A three-story house fills nearly the entire sheet. On the ground level, a stone arched entrance on the left is flanked by a window with green shutters; on the second level, rusticated stone the defines the vertical sides of the buildings is indicated, along with three small windows; the third level projects forward, corbels below and shadows indicating the overhanging top floor; a shingled roof with a dormer window completes the building. Summary indications of the flanking buildings are suggested. Two young women or girls stand at the lower left corner of the composition.
Whistler executed only a handful of color lithographs, all drawn during his time living in Paris and printed by Henri Belfond. Whistler worked very closely with Belfond to vary the colors, matching the hues to the tonalities of the different papers used to print this work.
Three arched openings (windows flanking a central door) are obscured by the trunks and foliage of two slender trees positioned in front of the building. Neither the tree trunks nor the building facade are drawn completely down to the ground.
Whistler focused on lithography over etching during the 1890s, making his etched views of Paris, that were never printed in editions, quite rare.
Here, Whistler draws a partial representation of a cafe at the Palais Royal. The details of the building and the sense of recession into space are essentiall cancelled by the slender trees that obscure the view. As if directly evoking the "Floating World" of Japanese prints, the elements are not drawn to the ground level, leaving them detached and unanchored within the composition. A further reference to Asian art is the way the trunks divide the scene, much like a folding screen.
A young woman at the left stands at the threshold of a stone doorway; in the interior beyond her, a woman in a white cap is preparing a jar at a desk or counter. Above the desk is a row of jars on a shelf.
"La Marchande de Moutarde" is an early example of Whistler's interest in showing views through the frames of doorways. Here the sense of depth from the threshold to the woman inside the room is minimized (especially compared with "The Kitchen") in favor of intense patterning of all the surfaces--an approach that tends to flatten space. The composition is based on two drawings executed in Cologne, Germany during the walking tour Whistler took w/ Delannoy.
A partial view of a butcher's shop is seen frontally from across the road. To the left is an arched doorway within a pedimented entryway; a woman holding a baby stands silhouetted against the doorway while a little girl sits on the stoop. To the right is an arched shopfront that comprises both the doorway and the window in which hangs two large cuts of meat. The window of the shop is partially screened by an awning the extends before the facade of the building. A dog is seen sitting in front of the shop window.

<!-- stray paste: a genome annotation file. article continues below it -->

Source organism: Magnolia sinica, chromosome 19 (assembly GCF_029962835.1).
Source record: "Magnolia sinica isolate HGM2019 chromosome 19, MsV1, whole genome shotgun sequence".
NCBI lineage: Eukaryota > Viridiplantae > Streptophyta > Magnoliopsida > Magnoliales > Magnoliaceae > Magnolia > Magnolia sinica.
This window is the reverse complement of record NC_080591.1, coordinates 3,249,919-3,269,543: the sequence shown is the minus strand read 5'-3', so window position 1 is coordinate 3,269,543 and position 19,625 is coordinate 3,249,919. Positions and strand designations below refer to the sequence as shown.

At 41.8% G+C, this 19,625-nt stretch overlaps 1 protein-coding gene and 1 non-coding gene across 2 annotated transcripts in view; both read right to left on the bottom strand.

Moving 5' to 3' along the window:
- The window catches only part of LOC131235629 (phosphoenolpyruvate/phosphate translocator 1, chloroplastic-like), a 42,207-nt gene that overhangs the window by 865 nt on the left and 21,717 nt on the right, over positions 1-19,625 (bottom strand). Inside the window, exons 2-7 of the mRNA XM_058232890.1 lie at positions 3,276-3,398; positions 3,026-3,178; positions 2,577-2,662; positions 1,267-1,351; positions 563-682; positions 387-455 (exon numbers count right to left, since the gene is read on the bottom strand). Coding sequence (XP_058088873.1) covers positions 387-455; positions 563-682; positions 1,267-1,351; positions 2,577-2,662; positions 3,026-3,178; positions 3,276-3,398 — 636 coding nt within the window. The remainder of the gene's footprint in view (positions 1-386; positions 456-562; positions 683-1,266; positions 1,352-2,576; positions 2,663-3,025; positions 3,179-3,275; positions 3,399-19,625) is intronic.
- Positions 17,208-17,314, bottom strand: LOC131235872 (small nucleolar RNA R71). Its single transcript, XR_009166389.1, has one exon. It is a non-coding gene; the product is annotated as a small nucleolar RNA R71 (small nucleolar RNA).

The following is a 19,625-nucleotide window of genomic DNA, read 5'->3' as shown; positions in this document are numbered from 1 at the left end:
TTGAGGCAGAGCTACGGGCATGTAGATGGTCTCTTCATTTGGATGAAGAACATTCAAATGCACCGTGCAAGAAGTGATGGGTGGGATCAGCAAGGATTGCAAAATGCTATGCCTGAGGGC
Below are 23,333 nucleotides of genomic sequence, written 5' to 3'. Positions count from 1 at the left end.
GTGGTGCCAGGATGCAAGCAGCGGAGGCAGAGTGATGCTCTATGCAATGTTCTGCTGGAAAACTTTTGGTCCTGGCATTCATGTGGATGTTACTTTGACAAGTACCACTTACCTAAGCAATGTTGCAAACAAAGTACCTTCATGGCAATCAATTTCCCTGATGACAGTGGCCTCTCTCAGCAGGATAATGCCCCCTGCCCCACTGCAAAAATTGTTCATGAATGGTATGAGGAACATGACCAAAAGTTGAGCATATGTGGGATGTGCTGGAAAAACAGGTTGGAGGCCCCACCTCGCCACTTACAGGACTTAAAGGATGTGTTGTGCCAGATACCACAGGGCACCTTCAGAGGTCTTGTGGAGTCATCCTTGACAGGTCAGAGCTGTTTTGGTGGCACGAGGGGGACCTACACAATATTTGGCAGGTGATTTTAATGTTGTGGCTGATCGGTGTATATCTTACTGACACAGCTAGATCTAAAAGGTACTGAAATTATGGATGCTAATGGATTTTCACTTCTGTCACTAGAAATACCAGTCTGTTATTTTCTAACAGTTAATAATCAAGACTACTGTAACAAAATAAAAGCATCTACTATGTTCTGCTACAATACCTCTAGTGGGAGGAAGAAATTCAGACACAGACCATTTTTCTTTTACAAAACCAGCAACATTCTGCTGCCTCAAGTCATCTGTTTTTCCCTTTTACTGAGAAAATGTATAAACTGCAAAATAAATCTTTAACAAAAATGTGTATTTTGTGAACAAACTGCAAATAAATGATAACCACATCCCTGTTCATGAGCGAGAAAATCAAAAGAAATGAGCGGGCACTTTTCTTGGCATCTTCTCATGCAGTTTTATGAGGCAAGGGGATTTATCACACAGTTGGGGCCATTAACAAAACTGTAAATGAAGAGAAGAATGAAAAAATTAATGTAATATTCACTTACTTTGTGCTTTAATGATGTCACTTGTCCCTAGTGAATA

During the 1880s Whistler focused on depicting shop fronts in Chelsea and elsewhere in London; this view of a shop on Cleveland Street (as identified by Thomas Way) is a continuation of this interest.
A building with an arched doorway, windows at the center right, and the beginning of a flight of stairs on the right acts as architectural foils for the figures and a cart and horse (hansom cab?) arrayed in front of the building or grouped in the dark entryway.
The Way's printing offices on Wellington Street faced the back of the Gaiety Theatre and Whistler several times drew the stage door of the theatre from the Way's establishment. In this way, technical innovations introduced by the Ways--such as the use of transfer paper--could be experimented with immediately by Whistler.
"Gaiety Stage Door" was published in the portfolio "Notes" in 1887.
Three women sit just inside the doorway of a building shown frontally to the viewer. The doorway is framed by windows on either side within an archietctural framework that connects the windows and door with a dado under the windows. The women have a large piece of fabric laid over their laps on which they are working. The woman at the left is angled so that she is looking into the room; the other two look out at the viewer. The profile of a fourth woman is visible in the central window on the left side of the door.
Whistler's continuing interest in the arrangements of doorways and windows as a compositional focus dates back to his early work in the French Set. Here, the composition recalls some of his Venice etchings, such as "The Bead-Stringers", but is handled with the light, hair-like fine lines of the Amsterdam etchings. The result is an of evansecent, almost shimmering effect of light.
An old woman in a white cap sits in a cluttered interior. Positioned just inside the doorway, the woman is surrounded by piles of cloth with domestic objects on shelves and walls that gleam in the darkness.
The images of Whistler's French Set reflect the artistic trends current in Paris when Whistler was a student there. "La Vieille aux Loques", with its concern for working class figures, demonstrates Whistler's early orientation towards the work of Courbet. Throughout his career, Whistler mantained an interest in depicting working class and humble subjects; however, the beauty of his depictions elevated such works beyond the gritty realism of early works such as this etching.